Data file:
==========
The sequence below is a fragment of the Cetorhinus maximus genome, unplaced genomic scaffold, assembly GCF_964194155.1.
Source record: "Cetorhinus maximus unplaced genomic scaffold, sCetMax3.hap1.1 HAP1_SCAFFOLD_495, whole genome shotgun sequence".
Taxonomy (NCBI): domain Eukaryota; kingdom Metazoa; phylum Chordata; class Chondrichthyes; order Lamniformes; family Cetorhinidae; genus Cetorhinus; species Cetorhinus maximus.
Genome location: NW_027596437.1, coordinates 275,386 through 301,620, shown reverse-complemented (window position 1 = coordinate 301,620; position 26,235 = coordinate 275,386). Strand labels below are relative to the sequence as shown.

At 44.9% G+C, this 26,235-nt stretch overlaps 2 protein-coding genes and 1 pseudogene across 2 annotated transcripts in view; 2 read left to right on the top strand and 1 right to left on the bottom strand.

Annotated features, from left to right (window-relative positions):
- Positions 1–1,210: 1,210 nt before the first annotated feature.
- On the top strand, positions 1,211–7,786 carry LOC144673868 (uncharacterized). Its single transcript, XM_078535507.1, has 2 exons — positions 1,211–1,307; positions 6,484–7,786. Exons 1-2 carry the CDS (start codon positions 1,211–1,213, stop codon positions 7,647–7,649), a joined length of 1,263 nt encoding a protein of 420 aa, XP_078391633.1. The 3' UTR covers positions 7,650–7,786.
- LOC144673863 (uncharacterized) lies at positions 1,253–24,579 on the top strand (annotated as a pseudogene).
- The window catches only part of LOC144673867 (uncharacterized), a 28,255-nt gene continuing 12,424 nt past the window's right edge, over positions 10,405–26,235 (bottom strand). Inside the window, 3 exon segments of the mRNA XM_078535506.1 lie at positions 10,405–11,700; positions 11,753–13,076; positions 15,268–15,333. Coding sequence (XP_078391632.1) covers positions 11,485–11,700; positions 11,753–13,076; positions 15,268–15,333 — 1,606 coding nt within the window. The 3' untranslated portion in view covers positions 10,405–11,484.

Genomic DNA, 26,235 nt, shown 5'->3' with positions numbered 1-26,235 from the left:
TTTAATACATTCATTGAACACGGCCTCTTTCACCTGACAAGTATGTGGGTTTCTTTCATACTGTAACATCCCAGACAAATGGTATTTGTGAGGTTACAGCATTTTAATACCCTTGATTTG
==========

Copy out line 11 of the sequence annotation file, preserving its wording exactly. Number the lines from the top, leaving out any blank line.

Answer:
Genomic DNA, 26,235 nt, shown 5'->3' with positions numbered 1-26,235 from the left: